All in all, Senator Gravel impressed me as sincere, intelligent, and passionate about libertarian issues. I did not at all get the impression that he is a pseudo-libertarian; I think he’s the real deal, because his actions even decades ago indicated that he is a libertarian. He left the Democratic Party because he realized that they are not receptive to his ballot initiative plan, and are not in agreement with his healthcare plan, his opposition to the War on Drugs, and many other issues. He has the presence, he has the speaking ability and dynamic personality, and he has the name recognition and contacts to place us on a more even playing field.

The Democrats’ loss may very well be our gain.

Senator Gravel suggested that those interested in more information about his views read his book “Citizen Power: A Mandate For Change”, which can be ordered online here. It is also available on Amazon.com, but their new book price is actually several dollars higher than the price on his website. Amazon’s description of the book is as follows.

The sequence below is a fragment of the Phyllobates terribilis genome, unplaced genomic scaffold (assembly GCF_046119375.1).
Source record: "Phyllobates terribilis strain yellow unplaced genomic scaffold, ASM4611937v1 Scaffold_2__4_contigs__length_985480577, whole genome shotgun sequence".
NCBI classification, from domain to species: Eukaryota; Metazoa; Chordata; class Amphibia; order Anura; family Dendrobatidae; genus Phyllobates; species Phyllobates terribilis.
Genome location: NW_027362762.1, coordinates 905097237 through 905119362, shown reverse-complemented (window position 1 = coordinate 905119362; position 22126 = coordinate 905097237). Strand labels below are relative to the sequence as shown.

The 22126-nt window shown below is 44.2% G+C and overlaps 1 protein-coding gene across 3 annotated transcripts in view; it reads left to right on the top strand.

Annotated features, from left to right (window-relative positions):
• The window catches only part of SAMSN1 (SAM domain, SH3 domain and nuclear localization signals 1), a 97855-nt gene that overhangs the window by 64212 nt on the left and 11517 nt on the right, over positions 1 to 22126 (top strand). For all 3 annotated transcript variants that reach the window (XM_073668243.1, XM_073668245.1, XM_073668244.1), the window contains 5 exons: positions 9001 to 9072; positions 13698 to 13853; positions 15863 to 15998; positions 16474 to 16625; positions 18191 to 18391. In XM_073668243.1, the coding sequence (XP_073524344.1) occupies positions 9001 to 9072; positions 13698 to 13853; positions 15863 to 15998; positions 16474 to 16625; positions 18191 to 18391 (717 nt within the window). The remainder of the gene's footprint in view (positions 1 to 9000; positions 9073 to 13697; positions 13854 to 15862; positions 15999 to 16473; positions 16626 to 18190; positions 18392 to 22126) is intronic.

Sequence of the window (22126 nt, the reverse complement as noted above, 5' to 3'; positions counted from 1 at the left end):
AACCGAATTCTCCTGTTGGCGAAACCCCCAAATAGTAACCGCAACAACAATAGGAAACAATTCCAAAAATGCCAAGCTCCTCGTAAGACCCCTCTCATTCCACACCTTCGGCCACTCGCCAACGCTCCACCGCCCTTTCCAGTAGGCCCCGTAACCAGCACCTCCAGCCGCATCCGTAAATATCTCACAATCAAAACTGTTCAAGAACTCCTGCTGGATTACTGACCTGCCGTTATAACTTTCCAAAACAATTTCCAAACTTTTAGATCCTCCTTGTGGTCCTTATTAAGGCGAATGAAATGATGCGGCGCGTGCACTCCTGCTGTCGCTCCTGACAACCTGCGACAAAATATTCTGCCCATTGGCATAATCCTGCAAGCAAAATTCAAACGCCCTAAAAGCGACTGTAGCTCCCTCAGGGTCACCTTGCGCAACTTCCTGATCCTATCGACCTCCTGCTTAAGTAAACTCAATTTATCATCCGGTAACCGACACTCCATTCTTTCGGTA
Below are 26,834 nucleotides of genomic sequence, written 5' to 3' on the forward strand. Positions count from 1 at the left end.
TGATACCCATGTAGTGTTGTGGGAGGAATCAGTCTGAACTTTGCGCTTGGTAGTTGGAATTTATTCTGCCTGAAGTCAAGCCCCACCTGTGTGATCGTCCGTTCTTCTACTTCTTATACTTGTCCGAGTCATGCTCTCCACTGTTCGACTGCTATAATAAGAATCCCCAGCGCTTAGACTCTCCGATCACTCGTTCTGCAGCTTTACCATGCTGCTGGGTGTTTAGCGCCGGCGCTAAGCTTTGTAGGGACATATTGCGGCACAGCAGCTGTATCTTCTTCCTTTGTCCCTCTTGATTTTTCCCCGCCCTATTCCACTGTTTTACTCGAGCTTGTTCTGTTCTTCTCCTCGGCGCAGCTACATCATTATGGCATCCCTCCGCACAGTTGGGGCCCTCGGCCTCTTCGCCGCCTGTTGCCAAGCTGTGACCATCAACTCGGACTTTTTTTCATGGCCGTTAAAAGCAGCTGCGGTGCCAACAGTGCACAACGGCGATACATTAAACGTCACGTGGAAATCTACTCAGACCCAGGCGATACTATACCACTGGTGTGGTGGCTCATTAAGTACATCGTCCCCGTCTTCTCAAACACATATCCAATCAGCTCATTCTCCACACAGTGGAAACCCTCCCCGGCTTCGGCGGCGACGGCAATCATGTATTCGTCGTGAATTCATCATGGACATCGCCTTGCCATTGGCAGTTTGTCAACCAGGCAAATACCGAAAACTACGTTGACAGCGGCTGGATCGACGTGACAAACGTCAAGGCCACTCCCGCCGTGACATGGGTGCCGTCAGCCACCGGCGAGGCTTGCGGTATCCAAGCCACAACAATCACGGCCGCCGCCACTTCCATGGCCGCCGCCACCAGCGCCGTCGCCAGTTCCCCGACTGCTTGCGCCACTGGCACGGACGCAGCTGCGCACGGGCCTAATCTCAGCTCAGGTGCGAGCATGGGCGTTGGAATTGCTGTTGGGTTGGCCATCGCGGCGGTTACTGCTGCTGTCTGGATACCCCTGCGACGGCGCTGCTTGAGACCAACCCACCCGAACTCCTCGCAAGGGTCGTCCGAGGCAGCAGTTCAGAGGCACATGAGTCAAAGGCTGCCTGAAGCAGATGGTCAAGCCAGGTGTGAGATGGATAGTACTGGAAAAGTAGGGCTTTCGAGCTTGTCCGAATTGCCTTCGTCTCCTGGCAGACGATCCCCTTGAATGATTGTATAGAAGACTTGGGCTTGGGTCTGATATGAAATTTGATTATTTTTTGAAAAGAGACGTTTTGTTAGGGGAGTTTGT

As author of Citizen Power in 1971, Senator Mike Gravel determined that much of what he wrote then is apropos in America today; hence, the release of Citizen Power: A Mandate for Change that reflects the accuracy of his evaluation of problems then, his current position on a number of issues facing America now, and the process that Americans can undertake to become empowered as lawmakers in partnership with their elected officials. Most chapters of Citizen Power: A Mandate for Change present material from the original book, as well as new information and revised positions. The exceptions are Chapter 2: The National Initiative, and Chapter 7: The War on Drugs. All other chapters cover similar topics in both books, but with the senator’s fresh insights for today’s world. Each chapter ends with how the National Initiative, once enacted, could help solve the problems presented in that chapter. The Table of Contents is as follows: Chapter 1 – Now It’s the Citizen’s Turn Chapter 2 – The National Initiative Chapter 3 – America’s Failure in Education Chapter 4 – Tax Reform – The Fair Tax Chapter 5 – The Health Security System Chapter 6 – National Environmental & Energy Policy Chapter 7 – The War on Drugs Chapter 8 – Crime & Punishment Chapter 9 – The Shroud of Secrecy Chapter 10 – American Imperialism Chapter 11 – Global Governance Chapter 12 – Who Stole the American Dream?